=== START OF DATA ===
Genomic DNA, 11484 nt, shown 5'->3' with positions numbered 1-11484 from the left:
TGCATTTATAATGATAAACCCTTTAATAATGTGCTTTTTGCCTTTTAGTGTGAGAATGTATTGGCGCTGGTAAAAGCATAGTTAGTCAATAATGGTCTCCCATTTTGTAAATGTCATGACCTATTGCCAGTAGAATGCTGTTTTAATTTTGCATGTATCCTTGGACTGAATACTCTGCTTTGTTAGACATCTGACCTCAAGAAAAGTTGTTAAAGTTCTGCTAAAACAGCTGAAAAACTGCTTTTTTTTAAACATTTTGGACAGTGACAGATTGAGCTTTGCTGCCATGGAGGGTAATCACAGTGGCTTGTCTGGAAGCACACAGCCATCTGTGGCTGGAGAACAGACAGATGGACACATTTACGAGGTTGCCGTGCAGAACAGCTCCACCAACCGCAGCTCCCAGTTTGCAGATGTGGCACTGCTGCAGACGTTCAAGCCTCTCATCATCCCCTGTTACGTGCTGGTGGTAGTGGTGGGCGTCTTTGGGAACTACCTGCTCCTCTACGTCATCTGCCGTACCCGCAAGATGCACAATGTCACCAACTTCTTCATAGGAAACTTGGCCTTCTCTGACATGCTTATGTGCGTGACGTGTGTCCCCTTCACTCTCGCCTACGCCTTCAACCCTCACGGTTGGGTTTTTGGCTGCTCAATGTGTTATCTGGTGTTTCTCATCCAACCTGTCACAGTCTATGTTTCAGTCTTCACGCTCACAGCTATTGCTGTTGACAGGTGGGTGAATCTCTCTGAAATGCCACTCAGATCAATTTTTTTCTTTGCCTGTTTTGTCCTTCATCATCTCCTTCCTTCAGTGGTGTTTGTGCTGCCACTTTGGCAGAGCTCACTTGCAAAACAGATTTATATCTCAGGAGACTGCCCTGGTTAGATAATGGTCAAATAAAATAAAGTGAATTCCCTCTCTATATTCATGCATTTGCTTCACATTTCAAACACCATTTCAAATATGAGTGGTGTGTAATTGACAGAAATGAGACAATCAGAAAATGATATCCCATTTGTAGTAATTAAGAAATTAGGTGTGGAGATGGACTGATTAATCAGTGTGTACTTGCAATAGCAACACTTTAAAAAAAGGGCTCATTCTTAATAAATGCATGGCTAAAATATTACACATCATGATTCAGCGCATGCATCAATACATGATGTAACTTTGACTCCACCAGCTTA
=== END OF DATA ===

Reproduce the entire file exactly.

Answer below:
Genomic DNA, 11484 nt, shown 5'->3' with positions numbered 1-11484 from the left:
TGCATTTATAATGATAAACCCTTTAATAATGTGCTTTTTGCCTTTTAGTGTGAGAATGTATTGGCGCTGGTAAAAGCATAGTTAGTCAATAATGGTCTCCCATTTTGTAAATGTCATGACCTATTGCCAGTAGAATGCTGTTTTAATTTTGCATGTATCCTTGGACTGAATACTCTGCTTTGTTAGACATCTGACCTCAAGAAAAGTTGTTAAAGTTCTGCTAAAACAGCTGAAAAACTGCTTTTTTTTAAACATTTTGGACAGTGACAGATTGAGCTTTGCTGCCATGGAGGGTAATCACAGTGGCTTGTCTGGAAGCACACAGCCATCTGTGGCTGGAGAACAGACAGATGGACACATTTACGAGGTTGCCGTGCAGAACAGCTCCACCAACCGCAGCTCCCAGTTTGCAGATGTGGCACTGCTGCAGACGTTCAAGCCTCTCATCATCCCCTGTTACGTGCTGGTGGTAGTGGTGGGCGTCTTTGGGAACTACCTGCTCCTCTACGTCATCTGCCGTACCCGCAAGATGCACAATGTCACCAACTTCTTCATAGGAAACTTGGCCTTCTCTGACATGCTTATGTGCGTGACGTGTGTCCCCTTCACTCTCGCCTACGCCTTCAACCCTCACGGTTGGGTTTTTGGCTGCTCAATGTGTTATCTGGTGTTTCTCATCCAACCTGTCACAGTCTATGTTTCAGTCTTCACGCTCACAGCTATTGCTGTTGACAGGTGGGTGAATCTCTCTGAAATGCCACTCAGATCAATTTTTTTCTTTGCCTGTTTTGTCCTTCATCATCTCCTTCCTTCAGTGGTGTTTGTGCTGCCACTTTGGCAGAGCTCACTTGCAAAACAGATTTATATCTCAGGAGACTGCCCTGGTTAGATAATGGTCAAATAAAATAAAGTGAATTCCCTCTCTATATTCATGCATTTGCTTCACATTTCAAACACCATTTCAAATATGAGTGGTGTGTAATTGACAGAAATGAGACAATCAGAAAATGATATCCCATTTGTAGTAATTAAGAAATTAGGTGTGGAGATGGACTGATTAATCAGTGTGTACTTGCAATAGCAACACTTTAAAAAAAGGGCTCATTCTTAATAAATGCATGGCTAAAATATTACACATCATGATTCAGCGCATGCATCAATACATGATGTAACTTTGACTCCACCAGCTTA